|Japan: Huge jellyfish torment fishermen|
Posted by on November 10, 2005 at 08:46:25:|
Huge Echizen jellyfish, which can weigh up to 200 kilograms and have an umbrella measuring two meters across, have been causing serious damage to the fishing industry off Japan's east coast.
Echizen jellyfish are the largest variety found in the Japan Sea, and their population has skyrocketed recently in the East China Sea. Also known as Nomura's jellyfish, they have poisonous tentacles.
Thousands of the jellyfish have damaged fixed fishing nets while also degrading the freshness of fish by flicking them with their tentacles. Fishermen who were gleefully awaiting the high season of winter fishing for fish such as yellowtails and salmon, are scratching their heads over how to deal with the problem.
Off the coast of Kurohime in Sado, Niigata Prefecture, a dozen fishermen recently pulled in their fixed shore nets to find their catch consisted mainly of Echizen jellyfish. Only a few yellowtails had been caught.
The fishermen kept the yellowtails and slashed the jellyfish with knives before throwing them back into the sea. They spent almost 2-1/2 hours disposing of the bothersome jellyfish.
Inakujira set-net fishery association in Sado saw its profits for October plunge to 2 million yen to 3 million yen, about half the average. In addition, it had to spend 4 million yen to repair fishing nets damaged or destroyed by the jellyfish.
Off Togawan in Oga, Akita Prefecture, which is famous for its sandfish, about 5,000 Echizen jellyfish were spotted in late October. According to a branch office of the prefectural fishery association, some fishing boat operators saw their profits fall below 1 million yen for the month, less than one-fifth of an average year.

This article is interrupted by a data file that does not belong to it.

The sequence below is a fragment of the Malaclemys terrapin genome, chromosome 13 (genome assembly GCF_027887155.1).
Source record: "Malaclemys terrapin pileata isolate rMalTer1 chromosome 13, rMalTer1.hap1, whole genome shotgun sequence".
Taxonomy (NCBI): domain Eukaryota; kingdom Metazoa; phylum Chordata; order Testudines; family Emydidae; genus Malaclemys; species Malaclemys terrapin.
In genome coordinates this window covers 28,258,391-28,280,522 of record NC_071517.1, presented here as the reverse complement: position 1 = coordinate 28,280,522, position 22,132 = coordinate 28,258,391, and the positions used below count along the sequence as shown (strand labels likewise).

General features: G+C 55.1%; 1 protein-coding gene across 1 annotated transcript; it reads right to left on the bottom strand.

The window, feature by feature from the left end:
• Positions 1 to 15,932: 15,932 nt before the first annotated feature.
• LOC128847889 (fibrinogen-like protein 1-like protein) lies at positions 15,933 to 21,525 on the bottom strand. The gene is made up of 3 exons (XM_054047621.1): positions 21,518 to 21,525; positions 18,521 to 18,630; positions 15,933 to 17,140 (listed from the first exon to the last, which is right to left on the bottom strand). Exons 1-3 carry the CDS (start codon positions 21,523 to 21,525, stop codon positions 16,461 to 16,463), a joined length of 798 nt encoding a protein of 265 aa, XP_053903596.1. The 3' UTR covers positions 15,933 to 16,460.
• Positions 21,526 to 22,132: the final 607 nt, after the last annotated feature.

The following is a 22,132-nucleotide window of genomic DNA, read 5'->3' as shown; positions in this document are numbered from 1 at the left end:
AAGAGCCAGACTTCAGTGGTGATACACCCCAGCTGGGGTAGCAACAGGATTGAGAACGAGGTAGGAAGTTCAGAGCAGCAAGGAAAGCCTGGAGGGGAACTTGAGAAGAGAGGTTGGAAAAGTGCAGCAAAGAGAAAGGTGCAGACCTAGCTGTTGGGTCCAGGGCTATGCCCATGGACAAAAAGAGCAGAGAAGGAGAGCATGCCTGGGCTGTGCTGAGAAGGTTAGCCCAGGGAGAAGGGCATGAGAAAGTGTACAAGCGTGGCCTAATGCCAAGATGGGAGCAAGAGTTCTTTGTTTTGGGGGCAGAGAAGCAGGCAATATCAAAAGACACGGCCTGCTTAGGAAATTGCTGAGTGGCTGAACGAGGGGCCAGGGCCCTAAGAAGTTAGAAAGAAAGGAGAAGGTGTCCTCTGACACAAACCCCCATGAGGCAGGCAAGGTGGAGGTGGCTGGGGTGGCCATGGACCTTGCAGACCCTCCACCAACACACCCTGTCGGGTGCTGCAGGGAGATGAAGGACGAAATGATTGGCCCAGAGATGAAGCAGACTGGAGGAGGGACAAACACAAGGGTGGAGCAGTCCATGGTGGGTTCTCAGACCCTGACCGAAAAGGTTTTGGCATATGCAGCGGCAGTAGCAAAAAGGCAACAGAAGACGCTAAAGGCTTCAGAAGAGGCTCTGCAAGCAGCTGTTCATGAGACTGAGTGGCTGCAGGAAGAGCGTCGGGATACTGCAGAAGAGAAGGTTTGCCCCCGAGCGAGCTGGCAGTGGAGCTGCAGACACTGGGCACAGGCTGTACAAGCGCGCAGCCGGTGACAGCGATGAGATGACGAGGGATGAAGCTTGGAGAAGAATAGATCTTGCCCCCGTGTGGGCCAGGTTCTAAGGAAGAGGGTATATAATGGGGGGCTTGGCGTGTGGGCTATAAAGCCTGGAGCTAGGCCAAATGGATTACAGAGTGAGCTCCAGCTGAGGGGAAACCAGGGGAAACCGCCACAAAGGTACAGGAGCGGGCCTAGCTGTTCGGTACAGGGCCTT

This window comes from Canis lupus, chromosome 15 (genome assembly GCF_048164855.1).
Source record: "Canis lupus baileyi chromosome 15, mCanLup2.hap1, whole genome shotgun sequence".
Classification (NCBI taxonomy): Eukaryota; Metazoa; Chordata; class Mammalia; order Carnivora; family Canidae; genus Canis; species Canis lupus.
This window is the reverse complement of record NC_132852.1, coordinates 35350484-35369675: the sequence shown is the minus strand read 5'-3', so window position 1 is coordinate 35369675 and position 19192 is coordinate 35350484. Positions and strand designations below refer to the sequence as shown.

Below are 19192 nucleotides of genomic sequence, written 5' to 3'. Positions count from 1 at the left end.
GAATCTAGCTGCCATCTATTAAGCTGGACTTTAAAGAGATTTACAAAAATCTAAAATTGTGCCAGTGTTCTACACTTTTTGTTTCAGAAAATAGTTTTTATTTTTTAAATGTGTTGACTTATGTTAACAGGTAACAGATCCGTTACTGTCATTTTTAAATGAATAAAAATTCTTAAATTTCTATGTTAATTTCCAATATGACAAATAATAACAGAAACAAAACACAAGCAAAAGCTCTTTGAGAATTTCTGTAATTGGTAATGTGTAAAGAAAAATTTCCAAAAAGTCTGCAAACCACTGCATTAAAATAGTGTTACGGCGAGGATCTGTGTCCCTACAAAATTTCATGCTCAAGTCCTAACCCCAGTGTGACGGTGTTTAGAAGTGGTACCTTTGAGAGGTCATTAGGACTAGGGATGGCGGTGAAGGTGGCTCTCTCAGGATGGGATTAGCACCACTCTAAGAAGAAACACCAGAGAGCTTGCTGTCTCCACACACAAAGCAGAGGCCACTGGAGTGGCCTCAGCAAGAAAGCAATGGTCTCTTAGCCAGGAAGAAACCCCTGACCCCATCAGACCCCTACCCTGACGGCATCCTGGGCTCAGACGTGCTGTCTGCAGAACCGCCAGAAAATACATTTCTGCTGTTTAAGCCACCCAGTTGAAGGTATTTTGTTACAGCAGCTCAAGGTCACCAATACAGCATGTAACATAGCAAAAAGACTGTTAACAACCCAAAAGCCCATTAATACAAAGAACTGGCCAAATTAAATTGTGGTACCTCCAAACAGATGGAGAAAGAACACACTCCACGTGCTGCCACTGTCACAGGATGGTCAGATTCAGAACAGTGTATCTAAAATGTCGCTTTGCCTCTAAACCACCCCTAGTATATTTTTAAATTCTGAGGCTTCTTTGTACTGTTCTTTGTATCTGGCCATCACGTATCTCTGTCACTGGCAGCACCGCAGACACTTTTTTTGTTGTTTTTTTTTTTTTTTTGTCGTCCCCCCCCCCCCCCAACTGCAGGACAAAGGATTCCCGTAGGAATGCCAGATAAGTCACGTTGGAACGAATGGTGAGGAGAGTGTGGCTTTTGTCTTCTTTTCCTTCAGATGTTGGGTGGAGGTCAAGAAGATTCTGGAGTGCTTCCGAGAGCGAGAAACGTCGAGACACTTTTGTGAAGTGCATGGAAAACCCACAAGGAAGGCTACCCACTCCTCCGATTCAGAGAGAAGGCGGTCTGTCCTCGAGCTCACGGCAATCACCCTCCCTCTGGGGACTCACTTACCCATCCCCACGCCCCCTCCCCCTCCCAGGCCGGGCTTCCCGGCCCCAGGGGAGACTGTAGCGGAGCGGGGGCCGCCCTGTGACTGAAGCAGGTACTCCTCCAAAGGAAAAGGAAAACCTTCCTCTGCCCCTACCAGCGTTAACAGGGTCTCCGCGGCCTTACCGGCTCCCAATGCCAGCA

The jellyfish drifted across the Tsugaru Strait and into the Pacific Ocean. Fishermen of the Fudaimura fishery association in Iwate Prefecture found holes in some fishing nets caused by the jellyfish on Oct. 24. Although the salmon season was entering its peak, the fishermen had to suspend operations for a week at a loss of 4 million yen compared with the same period last year.
Fishery associations in the prefecture decided to attempt to remove the jellyfish from the nets before pulling in their catches. In 2003, when a similar upsurge of jellyfish troubled the area, many salmon were crushed to death under the weight of the giant jellyfish as the nets were being pulled in.
According to the Fisheries Agency, the large-sized jellyfish were seen off 33 prefectures this year. Hundreds have been snared in fishing nets off the coasts of Aomori, Hokkaido, Iwate and Shimane prefectures.
As of Oct. 11, 396 complaints had been received by the agency, including reports of damaged fishing equipment, injured fish, and poor fish catches.
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